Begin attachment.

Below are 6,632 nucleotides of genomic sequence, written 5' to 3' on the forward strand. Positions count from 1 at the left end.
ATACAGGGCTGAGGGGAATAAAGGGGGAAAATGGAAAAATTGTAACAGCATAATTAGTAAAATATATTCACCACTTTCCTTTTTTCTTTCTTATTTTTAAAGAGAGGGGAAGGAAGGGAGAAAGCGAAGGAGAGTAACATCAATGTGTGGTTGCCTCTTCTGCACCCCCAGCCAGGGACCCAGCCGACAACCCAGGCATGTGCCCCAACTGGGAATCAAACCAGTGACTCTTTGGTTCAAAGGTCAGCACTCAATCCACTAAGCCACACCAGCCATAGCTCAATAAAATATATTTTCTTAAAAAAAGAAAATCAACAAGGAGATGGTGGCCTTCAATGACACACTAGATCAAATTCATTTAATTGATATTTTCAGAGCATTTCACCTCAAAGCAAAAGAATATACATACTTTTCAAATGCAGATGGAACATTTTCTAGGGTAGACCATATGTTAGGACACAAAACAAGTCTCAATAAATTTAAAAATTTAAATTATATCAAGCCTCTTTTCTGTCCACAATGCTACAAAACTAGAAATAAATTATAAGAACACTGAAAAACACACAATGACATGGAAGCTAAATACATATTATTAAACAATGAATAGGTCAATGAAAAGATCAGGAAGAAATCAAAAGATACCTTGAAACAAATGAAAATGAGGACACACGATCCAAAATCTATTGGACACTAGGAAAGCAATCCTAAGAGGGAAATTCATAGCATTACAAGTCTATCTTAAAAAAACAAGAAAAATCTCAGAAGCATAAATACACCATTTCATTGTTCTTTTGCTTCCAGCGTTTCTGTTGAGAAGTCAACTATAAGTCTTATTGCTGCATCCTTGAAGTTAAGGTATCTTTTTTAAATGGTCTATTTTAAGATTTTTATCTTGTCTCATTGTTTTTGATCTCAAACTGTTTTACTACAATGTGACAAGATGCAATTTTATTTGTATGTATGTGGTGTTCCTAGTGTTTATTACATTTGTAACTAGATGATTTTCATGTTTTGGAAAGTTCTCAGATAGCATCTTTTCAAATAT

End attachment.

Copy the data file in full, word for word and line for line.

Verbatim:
Below are 6,632 nucleotides of genomic sequence, written 5' to 3' on the forward strand. Positions count from 1 at the left end.
ATACAGGGCTGAGGGGAATAAAGGGGGAAAATGGAAAAATTGTAACAGCATAATTAGTAAAATATATTCACCACTTTCCTTTTTTCTTTCTTATTTTTAAAGAGAGGGGAAGGAAGGGAGAAAGCGAAGGAGAGTAACATCAATGTGTGGTTGCCTCTTCTGCACCCCCAGCCAGGGACCCAGCCGACAACCCAGGCATGTGCCCCAACTGGGAATCAAACCAGTGACTCTTTGGTTCAAAGGTCAGCACTCAATCCACTAAGCCACACCAGCCATAGCTCAATAAAATATATTTTCTTAAAAAAAGAAAATCAACAAGGAGATGGTGGCCTTCAATGACACACTAGATCAAATTCATTTAATTGATATTTTCAGAGCATTTCACCTCAAAGCAAAAGAATATACATACTTTTCAAATGCAGATGGAACATTTTCTAGGGTAGACCATATGTTAGGACACAAAACAAGTCTCAATAAATTTAAAAATTTAAATTATATCAAGCCTCTTTTCTGTCCACAATGCTACAAAACTAGAAATAAATTATAAGAACACTGAAAAACACACAATGACATGGAAGCTAAATACATATTATTAAACAATGAATAGGTCAATGAAAAGATCAGGAAGAAATCAAAAGATACCTTGAAACAAATGAAAATGAGGACACACGATCCAAAATCTATTGGACACTAGGAAAGCAATCCTAAGAGGGAAATTCATAGCATTACAAGTCTATCTTAAAAAAACAAGAAAAATCTCAGAAGCATAAATACACCATTTCATTGTTCTTTTGCTTCCAGCGTTTCTGTTGAGAAGTCAACTATAAGTCTTATTGCTGCATCCTTGAAGTTAAGGTATCTTTTTTAAATGGTCTATTTTAAGATTTTTATCTTGTCTCATTGTTTTTGATCTCAAACTGTTTTACTACAATGTGACAAGATGCAATTTTATTTGTATGTATGTGGTGTTCCTAGTGTTTATTACATTTGTAACTAGATGATTTTCATGTTTTGGAAAGTTCTCAGATAGCATCTTTTCAAATAT